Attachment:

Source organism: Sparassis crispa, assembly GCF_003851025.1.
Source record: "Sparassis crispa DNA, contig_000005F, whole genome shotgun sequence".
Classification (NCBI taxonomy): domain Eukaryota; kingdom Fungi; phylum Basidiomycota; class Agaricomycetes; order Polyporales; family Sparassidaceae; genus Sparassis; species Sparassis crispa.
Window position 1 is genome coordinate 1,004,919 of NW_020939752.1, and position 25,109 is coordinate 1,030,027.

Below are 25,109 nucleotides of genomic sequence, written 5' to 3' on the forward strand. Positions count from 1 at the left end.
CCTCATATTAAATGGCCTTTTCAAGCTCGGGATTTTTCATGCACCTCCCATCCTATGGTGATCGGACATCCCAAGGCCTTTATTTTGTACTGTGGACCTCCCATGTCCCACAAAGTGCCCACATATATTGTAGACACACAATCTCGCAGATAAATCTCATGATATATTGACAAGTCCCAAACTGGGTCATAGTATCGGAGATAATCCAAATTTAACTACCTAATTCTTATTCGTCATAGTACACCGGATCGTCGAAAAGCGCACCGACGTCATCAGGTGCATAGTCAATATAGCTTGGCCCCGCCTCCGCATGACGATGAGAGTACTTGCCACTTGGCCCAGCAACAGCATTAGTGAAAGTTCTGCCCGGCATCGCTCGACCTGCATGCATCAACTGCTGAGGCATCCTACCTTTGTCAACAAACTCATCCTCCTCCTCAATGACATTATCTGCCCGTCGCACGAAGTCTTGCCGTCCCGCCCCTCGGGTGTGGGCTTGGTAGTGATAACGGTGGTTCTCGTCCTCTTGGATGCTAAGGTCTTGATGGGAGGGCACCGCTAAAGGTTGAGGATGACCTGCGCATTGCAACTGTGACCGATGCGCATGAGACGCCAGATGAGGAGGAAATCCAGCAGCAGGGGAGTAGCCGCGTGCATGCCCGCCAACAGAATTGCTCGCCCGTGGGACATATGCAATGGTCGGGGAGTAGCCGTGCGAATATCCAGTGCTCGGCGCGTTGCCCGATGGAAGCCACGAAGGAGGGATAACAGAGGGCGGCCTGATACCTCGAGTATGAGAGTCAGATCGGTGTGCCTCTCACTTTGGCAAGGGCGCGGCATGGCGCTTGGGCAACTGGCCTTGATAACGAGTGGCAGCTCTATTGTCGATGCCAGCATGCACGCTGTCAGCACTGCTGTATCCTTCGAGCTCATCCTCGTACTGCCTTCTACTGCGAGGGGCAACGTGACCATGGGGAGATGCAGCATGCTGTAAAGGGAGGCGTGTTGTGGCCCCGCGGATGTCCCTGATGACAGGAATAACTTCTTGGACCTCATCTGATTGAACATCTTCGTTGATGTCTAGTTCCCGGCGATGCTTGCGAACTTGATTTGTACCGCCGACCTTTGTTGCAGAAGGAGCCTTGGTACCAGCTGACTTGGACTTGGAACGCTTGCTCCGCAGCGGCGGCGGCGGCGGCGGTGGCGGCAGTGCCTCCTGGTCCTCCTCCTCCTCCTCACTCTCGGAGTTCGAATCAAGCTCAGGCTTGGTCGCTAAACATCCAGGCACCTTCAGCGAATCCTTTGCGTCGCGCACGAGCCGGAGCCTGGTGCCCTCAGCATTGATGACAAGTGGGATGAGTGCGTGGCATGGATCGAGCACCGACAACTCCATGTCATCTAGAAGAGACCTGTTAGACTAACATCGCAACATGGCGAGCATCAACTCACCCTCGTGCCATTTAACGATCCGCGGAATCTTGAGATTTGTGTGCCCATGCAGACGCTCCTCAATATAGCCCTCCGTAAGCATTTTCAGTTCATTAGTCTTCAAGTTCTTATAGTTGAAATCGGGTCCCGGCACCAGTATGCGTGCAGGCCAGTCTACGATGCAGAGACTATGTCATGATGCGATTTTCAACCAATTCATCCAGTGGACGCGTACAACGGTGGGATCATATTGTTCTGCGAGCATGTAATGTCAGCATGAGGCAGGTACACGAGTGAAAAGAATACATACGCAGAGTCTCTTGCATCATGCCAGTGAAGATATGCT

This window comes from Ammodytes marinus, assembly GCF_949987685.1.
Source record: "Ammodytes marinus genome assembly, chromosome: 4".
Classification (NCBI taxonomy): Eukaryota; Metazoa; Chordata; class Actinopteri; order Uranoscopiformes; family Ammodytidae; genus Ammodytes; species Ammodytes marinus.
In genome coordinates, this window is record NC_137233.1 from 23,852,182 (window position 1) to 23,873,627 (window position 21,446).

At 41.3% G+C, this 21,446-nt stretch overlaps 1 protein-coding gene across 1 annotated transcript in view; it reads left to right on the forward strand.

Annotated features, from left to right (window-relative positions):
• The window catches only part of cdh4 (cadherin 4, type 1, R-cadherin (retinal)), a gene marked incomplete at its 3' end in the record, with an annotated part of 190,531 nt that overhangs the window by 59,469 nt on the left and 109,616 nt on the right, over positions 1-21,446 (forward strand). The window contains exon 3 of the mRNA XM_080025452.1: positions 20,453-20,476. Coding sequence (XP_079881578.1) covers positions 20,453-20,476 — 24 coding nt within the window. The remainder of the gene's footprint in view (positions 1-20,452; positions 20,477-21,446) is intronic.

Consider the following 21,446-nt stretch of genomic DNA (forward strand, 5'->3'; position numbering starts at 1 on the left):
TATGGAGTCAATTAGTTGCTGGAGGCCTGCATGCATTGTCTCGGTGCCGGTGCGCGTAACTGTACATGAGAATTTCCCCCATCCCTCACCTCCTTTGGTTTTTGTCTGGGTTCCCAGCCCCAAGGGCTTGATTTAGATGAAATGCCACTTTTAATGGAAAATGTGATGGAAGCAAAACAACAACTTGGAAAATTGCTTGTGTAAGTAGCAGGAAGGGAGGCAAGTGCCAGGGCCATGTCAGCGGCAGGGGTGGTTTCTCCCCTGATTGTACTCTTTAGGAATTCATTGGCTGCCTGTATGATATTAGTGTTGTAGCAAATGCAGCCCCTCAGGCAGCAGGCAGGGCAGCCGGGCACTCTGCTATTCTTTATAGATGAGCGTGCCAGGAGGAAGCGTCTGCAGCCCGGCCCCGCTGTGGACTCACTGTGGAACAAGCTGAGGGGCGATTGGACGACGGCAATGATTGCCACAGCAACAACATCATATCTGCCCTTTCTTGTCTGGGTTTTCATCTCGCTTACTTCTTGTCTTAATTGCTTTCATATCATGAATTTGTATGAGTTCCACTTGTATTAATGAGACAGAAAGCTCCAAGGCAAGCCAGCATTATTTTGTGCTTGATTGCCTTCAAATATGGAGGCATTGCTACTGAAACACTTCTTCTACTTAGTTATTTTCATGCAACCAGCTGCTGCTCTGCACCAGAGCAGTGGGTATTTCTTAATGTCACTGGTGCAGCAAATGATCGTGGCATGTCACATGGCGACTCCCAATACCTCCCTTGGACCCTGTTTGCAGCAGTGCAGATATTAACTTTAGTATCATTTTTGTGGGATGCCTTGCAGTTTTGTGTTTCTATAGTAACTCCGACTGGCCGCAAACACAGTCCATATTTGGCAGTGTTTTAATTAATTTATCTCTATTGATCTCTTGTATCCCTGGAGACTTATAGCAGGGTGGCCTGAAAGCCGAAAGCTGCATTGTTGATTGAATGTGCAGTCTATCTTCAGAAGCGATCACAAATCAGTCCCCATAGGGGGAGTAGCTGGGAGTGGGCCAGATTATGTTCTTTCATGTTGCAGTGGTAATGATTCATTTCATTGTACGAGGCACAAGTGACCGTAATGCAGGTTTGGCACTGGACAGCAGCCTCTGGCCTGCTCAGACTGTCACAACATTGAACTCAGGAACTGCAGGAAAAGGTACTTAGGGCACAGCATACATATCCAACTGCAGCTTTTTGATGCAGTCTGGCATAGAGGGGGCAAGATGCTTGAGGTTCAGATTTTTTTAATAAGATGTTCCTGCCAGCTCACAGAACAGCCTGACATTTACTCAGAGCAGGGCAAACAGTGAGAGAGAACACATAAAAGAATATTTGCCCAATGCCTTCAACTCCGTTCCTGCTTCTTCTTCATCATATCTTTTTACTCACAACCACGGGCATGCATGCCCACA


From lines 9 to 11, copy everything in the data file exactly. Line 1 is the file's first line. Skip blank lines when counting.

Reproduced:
Classification (NCBI taxonomy): Eukaryota; Metazoa; Chordata; class Actinopteri; order Uranoscopiformes; family Ammodytidae; genus Ammodytes; species Ammodytes marinus.
In genome coordinates, this window is record NC_137233.1 from 23,852,182 (window position 1) to 23,873,627 (window position 21,446).

At 41.3% G+C, this 21,446-nt stretch overlaps 1 protein-coding gene across 1 annotated transcript in view; it reads left to right on the forward strand.